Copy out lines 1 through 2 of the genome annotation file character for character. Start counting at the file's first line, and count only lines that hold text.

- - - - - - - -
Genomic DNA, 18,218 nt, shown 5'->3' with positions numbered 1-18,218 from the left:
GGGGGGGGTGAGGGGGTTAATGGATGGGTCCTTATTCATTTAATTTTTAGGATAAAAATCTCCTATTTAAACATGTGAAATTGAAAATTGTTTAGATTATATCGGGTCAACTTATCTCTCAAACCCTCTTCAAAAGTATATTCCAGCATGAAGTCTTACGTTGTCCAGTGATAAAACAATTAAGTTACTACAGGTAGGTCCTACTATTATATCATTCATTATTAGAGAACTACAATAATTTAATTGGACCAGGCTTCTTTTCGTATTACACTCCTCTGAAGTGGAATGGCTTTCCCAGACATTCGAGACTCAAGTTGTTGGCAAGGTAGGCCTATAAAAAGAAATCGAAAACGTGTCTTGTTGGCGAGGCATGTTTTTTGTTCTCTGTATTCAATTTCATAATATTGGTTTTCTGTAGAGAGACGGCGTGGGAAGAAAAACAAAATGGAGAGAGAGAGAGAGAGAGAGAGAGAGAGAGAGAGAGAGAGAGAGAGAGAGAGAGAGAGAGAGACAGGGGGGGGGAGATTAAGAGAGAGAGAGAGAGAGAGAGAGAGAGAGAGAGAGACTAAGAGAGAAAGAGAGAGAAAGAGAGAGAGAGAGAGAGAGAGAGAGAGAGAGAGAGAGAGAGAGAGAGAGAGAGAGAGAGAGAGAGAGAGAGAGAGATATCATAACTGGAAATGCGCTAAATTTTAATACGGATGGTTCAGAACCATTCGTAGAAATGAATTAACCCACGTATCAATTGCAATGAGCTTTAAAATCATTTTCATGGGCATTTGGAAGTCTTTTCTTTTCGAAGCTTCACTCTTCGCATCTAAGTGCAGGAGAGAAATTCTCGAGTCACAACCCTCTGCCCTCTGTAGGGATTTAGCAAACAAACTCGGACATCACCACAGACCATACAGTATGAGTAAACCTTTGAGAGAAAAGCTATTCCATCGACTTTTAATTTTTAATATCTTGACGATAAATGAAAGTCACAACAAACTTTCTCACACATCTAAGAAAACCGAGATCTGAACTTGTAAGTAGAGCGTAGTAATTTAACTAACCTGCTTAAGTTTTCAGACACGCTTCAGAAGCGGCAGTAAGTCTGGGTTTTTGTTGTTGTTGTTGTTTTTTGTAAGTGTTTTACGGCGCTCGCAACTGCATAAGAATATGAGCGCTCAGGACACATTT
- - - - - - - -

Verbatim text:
Genomic DNA, 18,218 nt, shown 5'->3' with positions numbered 1-18,218 from the left:
GGGGGGGGTGAGGGGGTTAATGGATGGGTCCTTATTCATTTAATTTTTAGGATAAAAATCTCCTATTTAAACATGTGAAATTGAAAATTGTTTAGATTATATCGGGTCAACTTATCTCTCAAACCCTCTTCAAAAGTATATTCCAGCATGAAGTCTTACGTTGTCCAGTGATAAAACAATTAAGTTACTACAGGTAGGTCCTACTATTATATCATTCATTATTAGAGAACTACAATAATTTAATTGGACCAGGCTTCTTTTCGTATTACACTCCTCTGAAGTGGAATGGCTTTCCCAGACATTCGAGACTCAAGTTGTTGGCAAGGTAGGCCTATAAAAAGAAATCGAAAACGTGTCTTGTTGGCGAGGCATGTTTTTTGTTCTCTGTATTCAATTTCATAATATTGGTTTTCTGTAGAGAGACGGCGTGGGAAGAAAAACAAAATGGAGAGAGAGAGAGAGAGAGAGAGAGAGAGAGAGAGAGAGAGAGAGAGAGAGAGAGAGAGAGAGACAGGGGGGGGGAGATTAAGAGAGAGAGAGAGAGAGAGAGAGAGAGAGAGAGAGACTAAGAGAGAAAGAGAGAGAAAGAGAGAGAGAGAGAGAGAGAGAGAGAGAGAGAGAGAGAGAGAGAGAGAGAGAGAGAGAGAGAGAGAGAGAGAGAGATATCATAACTGGAAATGCGCTAAATTTTAATACGGATGGTTCAGAACCATTCGTAGAAATGAATTAACCCACGTATCAATTGCAATGAGCTTTAAAATCATTTTCATGGGCATTTGGAAGTCTTTTCTTTTCGAAGCTTCACTCTTCGCATCTAAGTGCAGGAGAGAAATTCTCGAGTCACAACCCTCTGCCCTCTGTAGGGATTTAGCAAACAAACTCGGACATCACCACAGACCATACAGTATGAGTAAACCTTTGAGAGAAAAGCTATTCCATCGACTTTTAATTTTTAATATCTTGACGATAAATGAAAGTCACAACAAACTTTCTCACACATCTAAGAAAACCGAGATCTGAACTTGTAAGTAGAGCGTAGTAATTTAACTAACCTGCTTAAGTTTTCAGACACGCTTCAGAAGCGGCAGTAAGTCTGGGTTTTTGTTGTTGTTGTTGTTTTTTGTAAGTGTTTTACGGCGCTCGCAACTGCATAAGAATATGAGCGCTCAGGACACATTT